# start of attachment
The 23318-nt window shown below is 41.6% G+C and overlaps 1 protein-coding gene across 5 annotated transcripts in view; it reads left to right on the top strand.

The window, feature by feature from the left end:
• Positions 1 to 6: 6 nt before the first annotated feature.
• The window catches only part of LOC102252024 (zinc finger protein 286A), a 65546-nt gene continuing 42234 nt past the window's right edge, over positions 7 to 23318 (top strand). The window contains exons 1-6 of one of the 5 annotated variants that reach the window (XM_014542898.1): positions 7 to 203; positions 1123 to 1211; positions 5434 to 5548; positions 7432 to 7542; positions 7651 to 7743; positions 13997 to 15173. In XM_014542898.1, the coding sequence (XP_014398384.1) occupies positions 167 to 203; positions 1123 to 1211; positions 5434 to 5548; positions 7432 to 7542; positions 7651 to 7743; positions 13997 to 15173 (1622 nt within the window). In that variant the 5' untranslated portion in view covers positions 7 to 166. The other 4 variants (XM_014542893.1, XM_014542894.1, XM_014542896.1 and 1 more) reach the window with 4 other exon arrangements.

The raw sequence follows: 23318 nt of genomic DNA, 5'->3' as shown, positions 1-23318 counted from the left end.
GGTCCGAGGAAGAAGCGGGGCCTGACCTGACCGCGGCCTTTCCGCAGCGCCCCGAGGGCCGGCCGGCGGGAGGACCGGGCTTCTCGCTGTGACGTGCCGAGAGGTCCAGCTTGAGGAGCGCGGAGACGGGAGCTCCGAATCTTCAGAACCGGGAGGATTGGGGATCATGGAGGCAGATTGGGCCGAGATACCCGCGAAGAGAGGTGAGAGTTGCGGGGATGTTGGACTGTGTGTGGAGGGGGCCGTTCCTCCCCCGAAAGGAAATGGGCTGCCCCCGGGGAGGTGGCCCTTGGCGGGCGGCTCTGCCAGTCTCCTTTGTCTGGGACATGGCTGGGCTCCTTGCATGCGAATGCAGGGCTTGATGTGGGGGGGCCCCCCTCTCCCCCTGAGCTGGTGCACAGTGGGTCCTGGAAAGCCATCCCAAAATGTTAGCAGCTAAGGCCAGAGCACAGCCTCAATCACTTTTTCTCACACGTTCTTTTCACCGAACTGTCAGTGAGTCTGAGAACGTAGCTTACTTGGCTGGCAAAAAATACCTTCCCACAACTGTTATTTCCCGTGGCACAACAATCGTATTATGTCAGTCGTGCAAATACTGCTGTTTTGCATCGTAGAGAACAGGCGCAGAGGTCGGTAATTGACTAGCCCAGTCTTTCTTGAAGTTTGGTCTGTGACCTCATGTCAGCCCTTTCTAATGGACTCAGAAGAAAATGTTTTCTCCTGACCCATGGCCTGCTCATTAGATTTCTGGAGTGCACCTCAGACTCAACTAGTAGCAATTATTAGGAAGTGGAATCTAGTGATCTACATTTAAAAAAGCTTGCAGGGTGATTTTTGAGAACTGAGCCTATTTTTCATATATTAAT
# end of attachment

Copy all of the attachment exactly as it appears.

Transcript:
The 23318-nt window shown below is 41.6% G+C and overlaps 1 protein-coding gene across 5 annotated transcripts in view; it reads left to right on the top strand.

The window, feature by feature from the left end:
• Positions 1 to 6: 6 nt before the first annotated feature.
• The window catches only part of LOC102252024 (zinc finger protein 286A), a 65546-nt gene continuing 42234 nt past the window's right edge, over positions 7 to 23318 (top strand). The window contains exons 1-6 of one of the 5 annotated variants that reach the window (XM_014542898.1): positions 7 to 203; positions 1123 to 1211; positions 5434 to 5548; positions 7432 to 7542; positions 7651 to 7743; positions 13997 to 15173. In XM_014542898.1, the coding sequence (XP_014398384.1) occupies positions 167 to 203; positions 1123 to 1211; positions 5434 to 5548; positions 7432 to 7542; positions 7651 to 7743; positions 13997 to 15173 (1622 nt within the window). In that variant the 5' untranslated portion in view covers positions 7 to 166. The other 4 variants (XM_014542893.1, XM_014542894.1, XM_014542896.1 and 1 more) reach the window with 4 other exon arrangements.

The raw sequence follows: 23318 nt of genomic DNA, 5'->3' as shown, positions 1-23318 counted from the left end.
GGTCCGAGGAAGAAGCGGGGCCTGACCTGACCGCGGCCTTTCCGCAGCGCCCCGAGGGCCGGCCGGCGGGAGGACCGGGCTTCTCGCTGTGACGTGCCGAGAGGTCCAGCTTGAGGAGCGCGGAGACGGGAGCTCCGAATCTTCAGAACCGGGAGGATTGGGGATCATGGAGGCAGATTGGGCCGAGATACCCGCGAAGAGAGGTGAGAGTTGCGGGGATGTTGGACTGTGTGTGGAGGGGGCCGTTCCTCCCCCGAAAGGAAATGGGCTGCCCCCGGGGAGGTGGCCCTTGGCGGGCGGCTCTGCCAGTCTCCTTTGTCTGGGACATGGCTGGGCTCCTTGCATGCGAATGCAGGGCTTGATGTGGGGGGGCCCCCCTCTCCCCCTGAGCTGGTGCACAGTGGGTCCTGGAAAGCCATCCCAAAATGTTAGCAGCTAAGGCCAGAGCACAGCCTCAATCACTTTTTCTCACACGTTCTTTTCACCGAACTGTCAGTGAGTCTGAGAACGTAGCTTACTTGGCTGGCAAAAAATACCTTCCCACAACTGTTATTTCCCGTGGCACAACAATCGTATTATGTCAGTCGTGCAAATACTGCTGTTTTGCATCGTAGAGAACAGGCGCAGAGGTCGGTAATTGACTAGCCCAGTCTTTCTTGAAGTTTGGTCTGTGACCTCATGTCAGCCCTTTCTAATGGACTCAGAAGAAAATGTTTTCTCCTGACCCATGGCCTGCTCATTAGATTTCTGGAGTGCACCTCAGACTCAACTAGTAGCAATTATTAGGAAGTGGAATCTAGTGATCTACATTTAAAAAAGCTTGCAGGGTGATTTTTGAGAACTGAGCCTATTTTTCATATATTAAT